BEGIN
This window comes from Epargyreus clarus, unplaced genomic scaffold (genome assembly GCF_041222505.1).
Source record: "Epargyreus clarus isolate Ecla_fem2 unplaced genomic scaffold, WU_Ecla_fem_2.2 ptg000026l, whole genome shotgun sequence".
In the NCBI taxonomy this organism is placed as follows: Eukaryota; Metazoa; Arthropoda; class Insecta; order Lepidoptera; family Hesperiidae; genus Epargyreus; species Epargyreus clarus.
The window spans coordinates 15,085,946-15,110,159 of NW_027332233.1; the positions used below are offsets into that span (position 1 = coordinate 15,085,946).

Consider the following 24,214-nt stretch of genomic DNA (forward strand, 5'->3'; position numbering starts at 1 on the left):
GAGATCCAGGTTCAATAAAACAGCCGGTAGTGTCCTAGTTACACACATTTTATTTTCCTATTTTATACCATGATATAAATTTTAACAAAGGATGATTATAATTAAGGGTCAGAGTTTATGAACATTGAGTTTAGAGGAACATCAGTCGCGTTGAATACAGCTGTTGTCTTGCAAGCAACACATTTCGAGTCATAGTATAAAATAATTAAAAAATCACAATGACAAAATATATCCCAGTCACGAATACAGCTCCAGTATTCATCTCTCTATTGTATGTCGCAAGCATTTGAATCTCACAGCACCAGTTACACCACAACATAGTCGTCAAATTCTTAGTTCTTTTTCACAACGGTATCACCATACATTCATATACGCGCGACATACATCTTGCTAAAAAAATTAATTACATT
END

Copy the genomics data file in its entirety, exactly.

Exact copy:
This window comes from Epargyreus clarus, unplaced genomic scaffold (genome assembly GCF_041222505.1).
Source record: "Epargyreus clarus isolate Ecla_fem2 unplaced genomic scaffold, WU_Ecla_fem_2.2 ptg000026l, whole genome shotgun sequence".
In the NCBI taxonomy this organism is placed as follows: Eukaryota; Metazoa; Arthropoda; class Insecta; order Lepidoptera; family Hesperiidae; genus Epargyreus; species Epargyreus clarus.
The window spans coordinates 15,085,946-15,110,159 of NW_027332233.1; the positions used below are offsets into that span (position 1 = coordinate 15,085,946).

Consider the following 24,214-nt stretch of genomic DNA (forward strand, 5'->3'; position numbering starts at 1 on the left):
GAGATCCAGGTTCAATAAAACAGCCGGTAGTGTCCTAGTTACACACATTTTATTTTCCTATTTTATACCATGATATAAATTTTAACAAAGGATGATTATAATTAAGGGTCAGAGTTTATGAACATTGAGTTTAGAGGAACATCAGTCGCGTTGAATACAGCTGTTGTCTTGCAAGCAACACATTTCGAGTCATAGTATAAAATAATTAAAAAATCACAATGACAAAATATATCCCAGTCACGAATACAGCTCCAGTATTCATCTCTCTATTGTATGTCGCAAGCATTTGAATCTCACAGCACCAGTTACACCACAACATAGTCGTCAAATTCTTAGTTCTTTTTCACAACGGTATCACCATACATTCATATACGCGCGACATACATCTTGCTAAAAAAATTAATTACATT